Faðir, fyrgefðu þeim, þvíat þeir vitu eigi hvat þeir gera.
From a fragment of a 12th century translation belonging to the Arnamagnaean manuscript collection, quoted by 19th century historian and philologist Carl Richard Unger, appearing in an 1899 collection of Old Norse fragments put together in one PDF in recent years. It was written in Norway, presumably eastern, according to the 1899 collector. It's the only verse from chapter 23 in the collection, so I was happy to find it.
Actually: vitun doesn't mean anything in (at least: standard) old-norse; vitund or vitand would be "knowledge" and "to know" would be vita (vitu "they know") - as you correctly posted above; i think MiclePlaton didn't make a typo but refered to AndrijAndrusiak's original post.
Kvan skal synge meg, i daudsvevna slynge meg, når eg på Helvegen går, og dei spora eg tror er kalde, så kalde. Beautiful. One of the best spiritual songs for those who wish to celebrate the old ways. No joke, I'm actually listening to that album right now and the song just came on.
In this sentence 'for' means 'because'. The entire passage is what Jesus spoke on the cross about his tormentors right before he died--something like "forgive them for they know not what they do." Prayers and other old religious texts often retain older language forms, while the everyday language has dropped them.
Eli, Eli, Lama Sabachthani, or Eloi, as in other scrptures; the beauty of it being that each apostle wrote independently from each other and provided their own living experiences, so the difference between Eli and Eloi, but converging to the same Jesus, or Jeshua, as well. I understood very well what DUO wrote, and it was helpful in the sense that it showcased a very well-known and recognizable sentence, as in " Forgive them, Father, for they do not know what they are doing."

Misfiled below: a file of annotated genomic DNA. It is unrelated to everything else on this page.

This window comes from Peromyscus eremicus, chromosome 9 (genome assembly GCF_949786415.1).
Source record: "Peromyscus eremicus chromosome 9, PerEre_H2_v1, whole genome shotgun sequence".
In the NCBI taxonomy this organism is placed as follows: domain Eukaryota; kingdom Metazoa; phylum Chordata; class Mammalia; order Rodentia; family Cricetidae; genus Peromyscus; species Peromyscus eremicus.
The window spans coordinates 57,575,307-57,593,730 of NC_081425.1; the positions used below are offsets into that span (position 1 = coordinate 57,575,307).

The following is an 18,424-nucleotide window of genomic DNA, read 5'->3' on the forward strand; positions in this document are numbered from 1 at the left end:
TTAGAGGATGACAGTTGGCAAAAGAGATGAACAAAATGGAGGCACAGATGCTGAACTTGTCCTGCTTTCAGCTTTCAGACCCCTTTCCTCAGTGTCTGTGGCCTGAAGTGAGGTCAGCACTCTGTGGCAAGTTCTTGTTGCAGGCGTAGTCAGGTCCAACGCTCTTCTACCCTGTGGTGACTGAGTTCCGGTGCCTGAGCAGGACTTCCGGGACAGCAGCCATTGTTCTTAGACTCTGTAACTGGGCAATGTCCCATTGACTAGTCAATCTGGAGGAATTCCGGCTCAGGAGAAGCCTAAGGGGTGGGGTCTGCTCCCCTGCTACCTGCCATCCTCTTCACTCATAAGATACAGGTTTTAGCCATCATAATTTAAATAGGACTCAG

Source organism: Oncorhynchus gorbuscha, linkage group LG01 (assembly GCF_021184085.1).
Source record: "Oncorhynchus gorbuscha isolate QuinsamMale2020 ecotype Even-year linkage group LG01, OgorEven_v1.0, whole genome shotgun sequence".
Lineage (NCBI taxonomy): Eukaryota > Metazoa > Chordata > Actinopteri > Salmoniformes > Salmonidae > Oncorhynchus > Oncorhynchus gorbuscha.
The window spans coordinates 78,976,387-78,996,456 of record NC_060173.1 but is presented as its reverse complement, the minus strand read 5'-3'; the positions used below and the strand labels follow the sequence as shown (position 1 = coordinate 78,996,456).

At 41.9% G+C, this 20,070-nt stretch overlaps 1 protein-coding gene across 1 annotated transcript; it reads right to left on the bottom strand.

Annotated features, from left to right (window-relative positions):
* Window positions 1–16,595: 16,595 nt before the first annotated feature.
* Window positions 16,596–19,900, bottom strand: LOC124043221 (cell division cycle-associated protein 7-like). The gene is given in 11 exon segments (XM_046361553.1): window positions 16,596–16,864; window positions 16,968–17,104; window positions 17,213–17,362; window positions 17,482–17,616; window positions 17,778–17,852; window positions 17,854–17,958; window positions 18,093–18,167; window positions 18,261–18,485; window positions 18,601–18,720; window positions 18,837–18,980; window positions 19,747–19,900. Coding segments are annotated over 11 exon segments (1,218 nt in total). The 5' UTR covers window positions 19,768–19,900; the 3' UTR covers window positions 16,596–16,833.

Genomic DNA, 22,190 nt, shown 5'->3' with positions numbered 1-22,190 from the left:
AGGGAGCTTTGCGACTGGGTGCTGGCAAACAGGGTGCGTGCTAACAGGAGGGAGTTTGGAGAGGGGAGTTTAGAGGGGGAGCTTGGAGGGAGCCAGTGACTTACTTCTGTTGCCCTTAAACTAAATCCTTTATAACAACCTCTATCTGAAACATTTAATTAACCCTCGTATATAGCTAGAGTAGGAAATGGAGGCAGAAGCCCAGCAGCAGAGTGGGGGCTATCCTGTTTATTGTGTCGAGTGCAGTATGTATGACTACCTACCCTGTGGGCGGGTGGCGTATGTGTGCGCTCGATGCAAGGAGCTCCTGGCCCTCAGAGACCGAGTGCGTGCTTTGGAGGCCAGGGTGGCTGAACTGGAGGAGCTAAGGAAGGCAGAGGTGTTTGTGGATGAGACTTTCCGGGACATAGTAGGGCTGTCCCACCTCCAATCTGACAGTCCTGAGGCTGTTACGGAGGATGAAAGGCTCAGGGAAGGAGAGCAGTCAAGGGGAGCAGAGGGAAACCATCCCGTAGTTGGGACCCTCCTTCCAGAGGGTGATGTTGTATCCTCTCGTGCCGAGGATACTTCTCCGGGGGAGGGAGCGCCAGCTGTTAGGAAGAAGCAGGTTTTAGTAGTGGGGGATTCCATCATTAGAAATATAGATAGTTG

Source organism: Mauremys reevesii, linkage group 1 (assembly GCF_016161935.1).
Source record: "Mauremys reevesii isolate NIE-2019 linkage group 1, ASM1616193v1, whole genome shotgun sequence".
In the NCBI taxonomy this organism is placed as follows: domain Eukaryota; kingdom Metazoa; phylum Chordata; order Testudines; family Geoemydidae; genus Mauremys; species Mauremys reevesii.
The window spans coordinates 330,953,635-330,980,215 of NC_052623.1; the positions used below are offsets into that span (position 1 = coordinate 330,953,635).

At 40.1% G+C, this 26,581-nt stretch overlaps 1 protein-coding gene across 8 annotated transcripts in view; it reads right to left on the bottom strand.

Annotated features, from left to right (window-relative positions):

It is not an exception, and I did not hear 'vyeh' in the recorded sentence. There are some significant variations in how things are pronounced in Norway, and it's possible that a dialectic version has a very long 'e' and/or dropped 't' that could sound kind of like you suggest. But I have never heard it said that way.
This would probably be less confusing to people not associated with the phrase if you directly translated it, since the original poetic text in English, "For they know not what they do," does apparently, translate directly into the Norwegian...the older poetic English style would also maybe tip people off to the fact that it's a reference to something in literature...maybe....?